206. Memorandum for the Record1
- Discussion with Secretary McNamara—18 March 1965
Secretary McNamara and I exchanged views on several matters of mutual interest as follows: [Page 459]
- South Vietnam: We agreed that the internal political situation was very fragile and neither of us could express much hope or enthusiasm for either the military or political leadership in SVN. I expressed particular concern over Gen. Thi in which McNamara concurred.
- We both agreed that the military situation had degraded considerably since November-December, with the Viet Cong demonstrating an increasing capability and the South Vietnam military weakening by comparison.
McNamara stated that so far he felt the strikes in the north had had little effect. I said that results had been exactly as we had estimated, i.e., considerable propaganda and noise out of Hanoi, Peiping and Moscow (but really less than we expected) and some step-up in VC activities, but no overt moves by either Hanoi or Peiping and no attempt to topple the SVN government.
With respect to more intensified strikes, I said that when they reached the point of threatening the industrial base and hence the total economy of North Vietnam, the NVN would probably tamp down their guerrilla operations in SVN and wait for a sunny day, making some pretense at negotiations. This, I felt, was the most probable course of action by the NVN but there was a possibility that they might put on a “burst operation” in South Vietnam in an effort to defeat the SVN, topple the government, and force the removal of Americans. I pointed out that State leaned in the direction of the latter possibility; the balance of the intelligence community felt the former more probable.
I made reference to the March 17th CIA-DIA-State reappraisal of VC strength2 and, in response to McNamara’s question, stated that we felt there was a strong possibility that the VC had 50,000 regulars and 100,000 irregulars and that this level had been reached because VC strength was under-estimated 18 months or 2 years ago and the amount of augmentation in recent months had been also under-estimated. This combination of circumstances led us to the opinion that VC strength may be 50% greater than reported. I pointed to the conservatism of MACV’s estimates and the fact that information concerning new units did not get through the combined SVN-MACV bureaucracy and therefore show in the official estimates for almost 13 months after a prisoner or a document was captured.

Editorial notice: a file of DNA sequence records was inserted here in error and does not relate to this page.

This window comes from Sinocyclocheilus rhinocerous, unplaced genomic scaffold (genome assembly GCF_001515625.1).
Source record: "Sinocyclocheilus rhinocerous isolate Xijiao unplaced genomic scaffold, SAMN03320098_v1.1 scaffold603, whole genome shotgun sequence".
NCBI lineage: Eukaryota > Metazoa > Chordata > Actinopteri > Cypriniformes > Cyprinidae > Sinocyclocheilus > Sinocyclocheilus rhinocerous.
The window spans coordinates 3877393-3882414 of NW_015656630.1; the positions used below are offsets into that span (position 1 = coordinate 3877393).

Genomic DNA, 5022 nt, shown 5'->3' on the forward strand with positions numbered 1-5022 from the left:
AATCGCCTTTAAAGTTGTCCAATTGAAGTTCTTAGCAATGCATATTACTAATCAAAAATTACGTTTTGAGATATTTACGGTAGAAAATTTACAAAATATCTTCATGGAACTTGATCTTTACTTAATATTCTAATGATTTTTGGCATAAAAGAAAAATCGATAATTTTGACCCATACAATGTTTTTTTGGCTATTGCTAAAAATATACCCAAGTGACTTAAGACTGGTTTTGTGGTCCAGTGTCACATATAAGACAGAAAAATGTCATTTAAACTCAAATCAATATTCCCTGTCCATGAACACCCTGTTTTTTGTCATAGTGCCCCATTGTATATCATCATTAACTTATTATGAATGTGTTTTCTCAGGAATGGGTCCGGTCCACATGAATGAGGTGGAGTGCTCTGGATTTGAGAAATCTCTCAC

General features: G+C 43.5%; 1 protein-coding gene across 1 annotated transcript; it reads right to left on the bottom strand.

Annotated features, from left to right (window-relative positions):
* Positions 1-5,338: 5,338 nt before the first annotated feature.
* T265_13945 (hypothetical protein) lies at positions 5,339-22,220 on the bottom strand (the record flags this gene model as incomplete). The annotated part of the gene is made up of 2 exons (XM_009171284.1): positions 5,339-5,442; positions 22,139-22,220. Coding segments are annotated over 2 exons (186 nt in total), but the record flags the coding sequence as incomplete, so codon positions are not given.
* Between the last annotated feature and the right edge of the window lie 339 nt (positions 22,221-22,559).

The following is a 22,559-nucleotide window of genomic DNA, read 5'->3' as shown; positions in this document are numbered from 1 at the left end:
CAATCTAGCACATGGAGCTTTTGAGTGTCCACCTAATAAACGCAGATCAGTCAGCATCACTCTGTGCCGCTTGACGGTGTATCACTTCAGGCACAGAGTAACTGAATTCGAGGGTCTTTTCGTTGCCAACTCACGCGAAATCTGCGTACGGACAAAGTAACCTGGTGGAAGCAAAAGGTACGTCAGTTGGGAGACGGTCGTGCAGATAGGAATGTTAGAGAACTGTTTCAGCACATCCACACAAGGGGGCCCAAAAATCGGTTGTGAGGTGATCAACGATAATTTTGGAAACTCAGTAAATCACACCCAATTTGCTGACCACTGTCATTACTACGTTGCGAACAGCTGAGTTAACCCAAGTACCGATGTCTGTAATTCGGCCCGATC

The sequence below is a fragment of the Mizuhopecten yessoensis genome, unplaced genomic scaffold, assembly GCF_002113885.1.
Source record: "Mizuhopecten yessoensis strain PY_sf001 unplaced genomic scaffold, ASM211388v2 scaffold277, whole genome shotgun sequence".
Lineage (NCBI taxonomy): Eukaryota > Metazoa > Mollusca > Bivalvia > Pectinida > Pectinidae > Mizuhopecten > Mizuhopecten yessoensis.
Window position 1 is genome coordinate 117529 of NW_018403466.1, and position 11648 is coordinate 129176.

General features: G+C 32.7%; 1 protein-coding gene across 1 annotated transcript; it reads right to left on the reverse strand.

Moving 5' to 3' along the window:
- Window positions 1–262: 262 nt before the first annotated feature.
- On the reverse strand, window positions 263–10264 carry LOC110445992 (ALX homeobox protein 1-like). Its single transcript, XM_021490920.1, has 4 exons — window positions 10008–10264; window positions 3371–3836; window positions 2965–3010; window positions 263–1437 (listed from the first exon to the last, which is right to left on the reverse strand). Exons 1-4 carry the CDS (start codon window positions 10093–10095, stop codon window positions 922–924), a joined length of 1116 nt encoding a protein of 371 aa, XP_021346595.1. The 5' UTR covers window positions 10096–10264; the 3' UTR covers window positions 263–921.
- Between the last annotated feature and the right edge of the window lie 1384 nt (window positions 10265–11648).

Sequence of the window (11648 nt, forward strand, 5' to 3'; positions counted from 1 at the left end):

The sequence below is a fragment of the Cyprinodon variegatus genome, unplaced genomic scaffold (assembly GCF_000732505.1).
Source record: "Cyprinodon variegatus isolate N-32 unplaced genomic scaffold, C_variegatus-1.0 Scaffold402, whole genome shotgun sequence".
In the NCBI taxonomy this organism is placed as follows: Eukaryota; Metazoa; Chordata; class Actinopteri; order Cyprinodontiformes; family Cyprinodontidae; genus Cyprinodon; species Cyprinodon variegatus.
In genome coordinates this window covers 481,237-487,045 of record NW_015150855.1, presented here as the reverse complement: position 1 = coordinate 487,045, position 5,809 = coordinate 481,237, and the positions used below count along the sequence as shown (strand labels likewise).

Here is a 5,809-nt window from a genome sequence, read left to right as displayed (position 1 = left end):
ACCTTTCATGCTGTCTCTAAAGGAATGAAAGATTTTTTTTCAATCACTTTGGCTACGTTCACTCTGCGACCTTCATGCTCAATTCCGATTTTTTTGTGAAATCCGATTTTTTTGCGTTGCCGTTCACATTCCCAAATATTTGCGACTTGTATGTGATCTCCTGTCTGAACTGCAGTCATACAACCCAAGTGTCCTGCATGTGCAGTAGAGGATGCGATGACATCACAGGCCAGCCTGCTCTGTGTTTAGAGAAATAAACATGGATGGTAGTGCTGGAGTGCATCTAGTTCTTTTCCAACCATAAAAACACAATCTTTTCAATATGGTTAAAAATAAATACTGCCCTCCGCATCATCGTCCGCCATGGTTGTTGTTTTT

McNamara expressed surprise at the figures and said if these were true, we were “simply outmanned.” He expressed concern over the effectiveness of bombing, distress over the fact that many women and children would be killed, and the guerrilla wars could not be won from the air.
- McNamara stated that he felt that the internal situation would continue to degrade and that it would not be long until we ran out of worthwhile targets in the north. Hence our position would become increasingly difficult.
- With respect to the 21 suggested proposals of General Johnson,3 McNamara stated they were all being approved. A few of them are being coordinated with State because of AID’s participation. These did not involve approval of Johnson’s proposals in B. and C., which involve the deployment of divisions. McNamara seemed to feel we should make some moves indicating an intention for more dramatic action such as the movement of forces, possibility of call-up of reserves, etc. He thought these actions were useful in the Berlin crisis even though none of the forces were used or even deployed.
- On other subjects, McNamara thought his budget talks were going along very well; expressed great concern over the military pay bill, which he felt was divisive, and seemed highly critical of the Congressmen who are introducing it.